In June, Dropbox posted on its Web site a response to questions about whether or not the app is compliant with HIPAA, FERPA, SAS 70, Safe Harbor, ISO 9001, ISO 27001, or PCI. Currently, Dropbox does not have any of these certifications, although EU Safe Harbor certification is being pursued.
At present, there are no checks and balances for which apps are HIPAA-compliant. I would urge physicians to proceed with caution when choosing apps. A quick reminder: According to the Department of Health and Human Services (HHS), penalties have increased. Prior to the HITECH Act, the HHS Secretary could not impose a penalty of more than $100 for each violation or $25,000 for all identical violations of the same provision. Section 13410(d) of the HITECH Act strengthened the civil money penalty scheme by establishing tiered ranges of increasing minimum penalty amounts, with a maximum penalty of $1.5 million for all violations of an identical provision.
On The Web!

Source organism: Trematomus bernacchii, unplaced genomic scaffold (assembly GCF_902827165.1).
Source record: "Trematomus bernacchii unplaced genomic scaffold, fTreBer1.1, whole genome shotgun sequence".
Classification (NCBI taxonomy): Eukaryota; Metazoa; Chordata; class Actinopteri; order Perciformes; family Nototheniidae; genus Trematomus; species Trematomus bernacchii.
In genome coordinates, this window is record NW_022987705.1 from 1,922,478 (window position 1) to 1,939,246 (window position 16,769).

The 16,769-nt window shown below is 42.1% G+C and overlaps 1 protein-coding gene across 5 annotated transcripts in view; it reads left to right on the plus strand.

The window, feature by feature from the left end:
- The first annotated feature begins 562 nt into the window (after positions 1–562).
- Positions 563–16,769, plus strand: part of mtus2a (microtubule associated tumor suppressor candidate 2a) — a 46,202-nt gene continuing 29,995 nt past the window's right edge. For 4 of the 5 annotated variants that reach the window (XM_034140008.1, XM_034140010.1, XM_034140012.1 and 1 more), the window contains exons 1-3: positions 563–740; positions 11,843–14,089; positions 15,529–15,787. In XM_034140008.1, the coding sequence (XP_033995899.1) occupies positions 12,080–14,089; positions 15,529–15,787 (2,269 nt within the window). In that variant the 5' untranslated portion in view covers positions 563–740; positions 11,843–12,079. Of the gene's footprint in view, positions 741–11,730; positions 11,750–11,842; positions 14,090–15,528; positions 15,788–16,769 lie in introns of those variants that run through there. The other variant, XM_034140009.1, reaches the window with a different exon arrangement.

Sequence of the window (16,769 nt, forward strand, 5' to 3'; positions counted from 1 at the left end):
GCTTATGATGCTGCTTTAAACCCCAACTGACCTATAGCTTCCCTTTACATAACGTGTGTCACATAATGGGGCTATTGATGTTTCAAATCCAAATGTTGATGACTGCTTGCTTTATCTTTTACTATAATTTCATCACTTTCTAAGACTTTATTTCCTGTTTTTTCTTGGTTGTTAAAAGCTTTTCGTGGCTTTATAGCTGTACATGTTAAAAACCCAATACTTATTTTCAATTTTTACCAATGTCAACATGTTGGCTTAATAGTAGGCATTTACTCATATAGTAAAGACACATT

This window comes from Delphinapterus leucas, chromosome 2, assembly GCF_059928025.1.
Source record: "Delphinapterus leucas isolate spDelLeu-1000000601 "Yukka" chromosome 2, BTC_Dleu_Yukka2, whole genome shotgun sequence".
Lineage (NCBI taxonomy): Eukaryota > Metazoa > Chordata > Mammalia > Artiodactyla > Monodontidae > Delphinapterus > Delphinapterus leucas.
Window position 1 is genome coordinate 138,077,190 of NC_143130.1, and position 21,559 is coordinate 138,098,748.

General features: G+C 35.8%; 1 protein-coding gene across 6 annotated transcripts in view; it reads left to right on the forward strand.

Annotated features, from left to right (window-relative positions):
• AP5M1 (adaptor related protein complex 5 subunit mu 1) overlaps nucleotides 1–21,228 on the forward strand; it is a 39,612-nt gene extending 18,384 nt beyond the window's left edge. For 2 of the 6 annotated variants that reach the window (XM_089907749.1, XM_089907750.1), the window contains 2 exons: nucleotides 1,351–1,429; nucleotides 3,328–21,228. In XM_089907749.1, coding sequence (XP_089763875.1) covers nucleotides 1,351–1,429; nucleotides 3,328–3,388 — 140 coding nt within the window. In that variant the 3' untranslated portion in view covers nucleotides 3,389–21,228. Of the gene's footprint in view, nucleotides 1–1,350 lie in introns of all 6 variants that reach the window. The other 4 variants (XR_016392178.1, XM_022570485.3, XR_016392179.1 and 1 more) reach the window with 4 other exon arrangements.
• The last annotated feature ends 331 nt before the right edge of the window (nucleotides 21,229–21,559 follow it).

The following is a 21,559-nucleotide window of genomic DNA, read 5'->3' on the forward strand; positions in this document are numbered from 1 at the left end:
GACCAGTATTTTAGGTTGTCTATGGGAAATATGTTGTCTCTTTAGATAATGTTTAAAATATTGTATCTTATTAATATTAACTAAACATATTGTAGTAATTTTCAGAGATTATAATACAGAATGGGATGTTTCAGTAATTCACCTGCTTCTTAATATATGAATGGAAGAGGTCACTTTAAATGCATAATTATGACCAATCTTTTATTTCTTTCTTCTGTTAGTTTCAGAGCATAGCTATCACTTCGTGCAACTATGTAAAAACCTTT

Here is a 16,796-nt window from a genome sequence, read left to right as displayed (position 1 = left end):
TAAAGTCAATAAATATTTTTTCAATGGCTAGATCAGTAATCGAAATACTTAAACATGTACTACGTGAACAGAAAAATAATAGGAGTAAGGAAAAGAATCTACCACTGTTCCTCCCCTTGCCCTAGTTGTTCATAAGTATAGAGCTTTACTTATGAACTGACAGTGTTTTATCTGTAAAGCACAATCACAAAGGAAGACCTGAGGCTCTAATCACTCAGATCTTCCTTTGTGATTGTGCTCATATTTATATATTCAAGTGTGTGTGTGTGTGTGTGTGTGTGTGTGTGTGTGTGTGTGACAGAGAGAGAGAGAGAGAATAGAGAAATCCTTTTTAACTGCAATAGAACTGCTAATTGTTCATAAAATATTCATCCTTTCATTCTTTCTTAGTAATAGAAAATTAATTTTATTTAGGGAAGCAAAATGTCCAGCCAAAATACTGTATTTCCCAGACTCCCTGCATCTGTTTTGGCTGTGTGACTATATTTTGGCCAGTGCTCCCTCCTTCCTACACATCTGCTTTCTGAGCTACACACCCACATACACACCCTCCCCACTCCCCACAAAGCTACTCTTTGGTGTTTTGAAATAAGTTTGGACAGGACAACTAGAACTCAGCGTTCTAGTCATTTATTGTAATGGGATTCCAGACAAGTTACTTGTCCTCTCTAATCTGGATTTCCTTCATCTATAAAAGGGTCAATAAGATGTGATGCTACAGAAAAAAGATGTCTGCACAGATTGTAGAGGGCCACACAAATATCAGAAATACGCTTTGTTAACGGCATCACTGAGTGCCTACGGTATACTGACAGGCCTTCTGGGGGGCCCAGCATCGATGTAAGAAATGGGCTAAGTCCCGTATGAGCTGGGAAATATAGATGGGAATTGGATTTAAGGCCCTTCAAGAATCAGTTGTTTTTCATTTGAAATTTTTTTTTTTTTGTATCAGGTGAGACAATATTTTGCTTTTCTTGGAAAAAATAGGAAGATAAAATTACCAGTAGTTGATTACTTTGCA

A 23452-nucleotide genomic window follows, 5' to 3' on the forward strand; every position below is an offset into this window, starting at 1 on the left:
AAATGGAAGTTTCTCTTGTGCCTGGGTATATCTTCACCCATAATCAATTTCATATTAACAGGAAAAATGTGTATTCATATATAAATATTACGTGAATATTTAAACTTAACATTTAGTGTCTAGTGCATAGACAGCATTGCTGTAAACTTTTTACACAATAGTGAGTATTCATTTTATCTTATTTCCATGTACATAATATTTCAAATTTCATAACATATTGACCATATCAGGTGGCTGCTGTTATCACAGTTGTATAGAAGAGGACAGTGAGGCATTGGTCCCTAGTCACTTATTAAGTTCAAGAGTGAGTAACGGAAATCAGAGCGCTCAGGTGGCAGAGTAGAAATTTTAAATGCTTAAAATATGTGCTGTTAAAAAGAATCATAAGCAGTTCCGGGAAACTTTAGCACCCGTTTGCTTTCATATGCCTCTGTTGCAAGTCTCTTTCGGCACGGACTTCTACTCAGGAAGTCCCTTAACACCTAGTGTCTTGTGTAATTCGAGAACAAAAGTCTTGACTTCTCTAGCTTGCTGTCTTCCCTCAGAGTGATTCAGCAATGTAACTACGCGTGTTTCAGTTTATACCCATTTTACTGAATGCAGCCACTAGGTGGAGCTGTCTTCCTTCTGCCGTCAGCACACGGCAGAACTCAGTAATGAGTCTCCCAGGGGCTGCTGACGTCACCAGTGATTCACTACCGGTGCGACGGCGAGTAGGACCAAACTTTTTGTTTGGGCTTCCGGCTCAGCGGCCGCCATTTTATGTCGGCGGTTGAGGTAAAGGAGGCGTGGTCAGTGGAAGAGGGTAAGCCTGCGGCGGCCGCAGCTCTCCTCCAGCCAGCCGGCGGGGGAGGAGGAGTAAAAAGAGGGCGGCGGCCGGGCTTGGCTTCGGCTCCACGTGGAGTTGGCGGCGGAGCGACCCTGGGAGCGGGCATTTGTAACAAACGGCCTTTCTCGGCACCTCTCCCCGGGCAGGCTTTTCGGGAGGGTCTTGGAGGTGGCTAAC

See also “There Are a Lot of Apps for That” by Wendy Lewis, in the July 2011 issue ofPSP.
The FDA is encouraging feedback from manufacturers, health care providers, and other stakeholders in how its proposal will support the balance between promoting innovation and ensuring safety and effectiveness. Submit an electronic comment to www.regulations.gov.
At this time, the FDA does not have an enforcement game plan for approaching an app manufacturer if the app does not work up to par.
“I think we will be able to look at it on a case-by-case basis, and we would enforce as it’s appropriate. I don’t think a blanket statement would work in any particular situation, including currently regulated medical devices,” Patel says.
Michael J. Sacopulos, JD, is a partner with Sacopulos, Johnson & Sacopulos, in Terre Haute, Indiana. His core expertise is in medical malpractice defense and third-party payment disputes. He can be reached at .